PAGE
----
(3) Copyright does not subsist in a work unless the requirements of this Part with respect to qualification for copyright protection are met (see section 153 and the provisions referred to there)."
According to the UK Patent Office website, the definition of 'original' is the following:
"A work can only be original if it is the result of independent creative effort. It will not be original if it has been copied from something that already exists. If it is similar to something that already exists but there has been no copying from the existing work either directly or indirectly, then it may be original.
The term "original" also involves a test of substantiality - literary, dramatic, musical and artistic works will not be original if there has not been sufficient skill and labour expended in their creation. But, sometimes significant investment of resources without significant intellectual input can still count as sufficient skill and labour.
Ultimately, only the courts can decide whether something is original, but there is much case law indicating, for example, that names and titles do not have sufficient substantiality to be original and that, where an existing work is widely known, it will be difficult to convince a court that there has been no copying if your work is very similar or identical.
Sound recordings, films and published editions do not have to be original but they will not be new copyright works if they have been copied from existing sound recordings, films and published editions.
Broadcasts do not have to be original, but there will be no copyright, if, or to the extent that, they infringe copyright in another broadcast."
The other relevant portion of the Act in question is section 153:
"153 Qualification for copyright protection
(1) Copyright does not subsist in a work unless the qualification requirements of this Chapter are satisfied as regards?
(a) the author (see section 154), or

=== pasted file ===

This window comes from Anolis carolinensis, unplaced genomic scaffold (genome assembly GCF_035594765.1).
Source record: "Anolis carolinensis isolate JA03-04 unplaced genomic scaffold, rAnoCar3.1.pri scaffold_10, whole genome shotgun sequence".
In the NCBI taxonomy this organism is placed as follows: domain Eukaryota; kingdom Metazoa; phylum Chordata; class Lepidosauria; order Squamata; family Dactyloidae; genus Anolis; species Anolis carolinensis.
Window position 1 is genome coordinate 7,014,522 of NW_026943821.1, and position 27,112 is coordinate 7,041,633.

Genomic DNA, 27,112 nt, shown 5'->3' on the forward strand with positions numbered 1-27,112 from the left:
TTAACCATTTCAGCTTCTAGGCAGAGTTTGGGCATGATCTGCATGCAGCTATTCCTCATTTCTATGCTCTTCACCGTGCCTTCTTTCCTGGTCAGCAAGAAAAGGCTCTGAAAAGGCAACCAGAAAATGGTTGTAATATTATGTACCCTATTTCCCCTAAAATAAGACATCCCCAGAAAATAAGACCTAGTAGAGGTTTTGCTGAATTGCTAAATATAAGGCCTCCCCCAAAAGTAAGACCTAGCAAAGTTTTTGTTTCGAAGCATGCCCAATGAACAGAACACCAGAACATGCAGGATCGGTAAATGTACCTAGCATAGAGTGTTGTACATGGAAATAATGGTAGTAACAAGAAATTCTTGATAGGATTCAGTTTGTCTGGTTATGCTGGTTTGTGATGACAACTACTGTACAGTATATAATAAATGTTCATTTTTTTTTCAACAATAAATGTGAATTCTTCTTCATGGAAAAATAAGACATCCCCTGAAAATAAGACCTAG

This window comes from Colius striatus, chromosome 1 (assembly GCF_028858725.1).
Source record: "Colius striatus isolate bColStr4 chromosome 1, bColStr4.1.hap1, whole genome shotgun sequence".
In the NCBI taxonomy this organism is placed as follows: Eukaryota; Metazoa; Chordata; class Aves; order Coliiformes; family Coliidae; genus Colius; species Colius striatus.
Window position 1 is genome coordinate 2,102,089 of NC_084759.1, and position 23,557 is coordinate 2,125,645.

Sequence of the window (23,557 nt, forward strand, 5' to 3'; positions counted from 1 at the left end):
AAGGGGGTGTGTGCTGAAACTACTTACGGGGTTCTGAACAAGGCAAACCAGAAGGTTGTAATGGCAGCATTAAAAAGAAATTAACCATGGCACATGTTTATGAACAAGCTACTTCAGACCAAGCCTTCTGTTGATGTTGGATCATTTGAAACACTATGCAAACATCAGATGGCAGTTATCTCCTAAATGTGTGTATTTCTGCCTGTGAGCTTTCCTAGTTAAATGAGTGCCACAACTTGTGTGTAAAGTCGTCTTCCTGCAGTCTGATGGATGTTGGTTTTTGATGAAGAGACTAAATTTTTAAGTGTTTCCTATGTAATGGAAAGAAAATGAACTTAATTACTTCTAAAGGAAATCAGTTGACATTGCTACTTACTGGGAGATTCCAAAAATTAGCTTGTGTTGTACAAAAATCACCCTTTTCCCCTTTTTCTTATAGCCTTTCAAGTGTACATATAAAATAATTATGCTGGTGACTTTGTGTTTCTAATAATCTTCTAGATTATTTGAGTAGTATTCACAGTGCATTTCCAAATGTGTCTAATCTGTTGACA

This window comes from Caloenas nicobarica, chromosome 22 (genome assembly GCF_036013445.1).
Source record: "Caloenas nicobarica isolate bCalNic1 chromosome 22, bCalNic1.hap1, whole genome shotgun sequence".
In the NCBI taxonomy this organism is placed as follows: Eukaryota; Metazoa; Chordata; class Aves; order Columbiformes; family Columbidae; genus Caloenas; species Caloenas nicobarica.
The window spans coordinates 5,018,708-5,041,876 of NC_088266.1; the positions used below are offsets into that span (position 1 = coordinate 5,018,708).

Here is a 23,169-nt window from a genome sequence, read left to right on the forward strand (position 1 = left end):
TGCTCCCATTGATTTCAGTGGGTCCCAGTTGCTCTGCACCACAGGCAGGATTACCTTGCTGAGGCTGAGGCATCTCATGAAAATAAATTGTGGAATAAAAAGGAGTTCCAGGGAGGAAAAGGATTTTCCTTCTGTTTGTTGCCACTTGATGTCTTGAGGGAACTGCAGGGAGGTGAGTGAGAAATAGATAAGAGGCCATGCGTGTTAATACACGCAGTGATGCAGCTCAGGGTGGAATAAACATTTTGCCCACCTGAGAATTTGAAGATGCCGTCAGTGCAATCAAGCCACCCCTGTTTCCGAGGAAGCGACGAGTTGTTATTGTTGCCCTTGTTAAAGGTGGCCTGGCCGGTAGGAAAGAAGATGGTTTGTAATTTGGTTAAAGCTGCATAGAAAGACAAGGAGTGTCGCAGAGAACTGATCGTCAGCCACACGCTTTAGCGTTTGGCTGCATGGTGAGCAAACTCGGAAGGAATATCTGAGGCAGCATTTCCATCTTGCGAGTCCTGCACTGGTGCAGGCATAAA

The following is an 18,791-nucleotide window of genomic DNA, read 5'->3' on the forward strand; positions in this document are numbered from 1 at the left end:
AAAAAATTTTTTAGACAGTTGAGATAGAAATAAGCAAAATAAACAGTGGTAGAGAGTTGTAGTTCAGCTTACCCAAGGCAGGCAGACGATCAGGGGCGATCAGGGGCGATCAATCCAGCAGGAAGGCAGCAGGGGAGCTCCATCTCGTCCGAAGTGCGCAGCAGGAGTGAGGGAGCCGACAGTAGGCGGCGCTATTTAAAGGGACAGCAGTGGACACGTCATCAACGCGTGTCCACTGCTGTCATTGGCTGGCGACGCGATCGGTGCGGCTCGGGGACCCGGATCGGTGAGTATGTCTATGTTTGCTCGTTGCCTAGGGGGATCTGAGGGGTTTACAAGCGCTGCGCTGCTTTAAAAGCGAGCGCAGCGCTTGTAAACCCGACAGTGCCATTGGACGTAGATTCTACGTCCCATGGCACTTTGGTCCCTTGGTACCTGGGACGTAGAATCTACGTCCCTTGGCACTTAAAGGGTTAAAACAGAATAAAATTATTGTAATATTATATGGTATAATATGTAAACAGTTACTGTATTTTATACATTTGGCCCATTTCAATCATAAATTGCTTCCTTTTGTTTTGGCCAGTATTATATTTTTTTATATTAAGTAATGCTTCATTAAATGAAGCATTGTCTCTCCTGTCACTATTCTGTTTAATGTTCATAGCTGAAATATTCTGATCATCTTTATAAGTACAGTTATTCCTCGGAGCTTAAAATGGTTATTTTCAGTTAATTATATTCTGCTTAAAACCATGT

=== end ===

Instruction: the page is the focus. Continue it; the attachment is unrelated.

(b) the country in which the work was first published (see section 155), or
(c) in the case of a broadcast, the country from which the broadcast was made (see section 156).
(2) Subsection (1) does not apply in relation to Crown copyright or Parliamentary copyright (see sections 163 to 166B) or to copyright subsisting by virtue of section 168 (copyright of certain international organisations).
(3) If the qualification requirements of this Chapter, or section 163, 165 or 168, are once satisfied in respect of a work, copyright does not cease to subsist by reason of any subsequent event."
This section controls the nationality and country of origin requirements for copyright. It is roughly comparable with US law, since both countries are signataries to the Berne Convention.
Major cases preceding the law include Niftyserve Case, in which a system operator/ moderator of an online forum was found to be liable for not removing a series of defamatory postings. The system operator was noy requested by the defamed participant to remove the content, but had the knowledge of the content. The court found it to be an important ground for the liability.
In Carter v. BC Federation of Foster Parents Association, 2004 BCSC 137, a case on a service provider's liability for an anonymous forum posting, the Court cited the US cases of Cubby v. Compuserve and Lunney v. Prodigy Services with approval for its editorial control test.
Where a defamatory statement is found a service provider may avail themselves to a defence of innocent dissemination as set out in the English case of Vizetelly v. Mudie’s Select Library Ltd.,  2 Q.B. 17.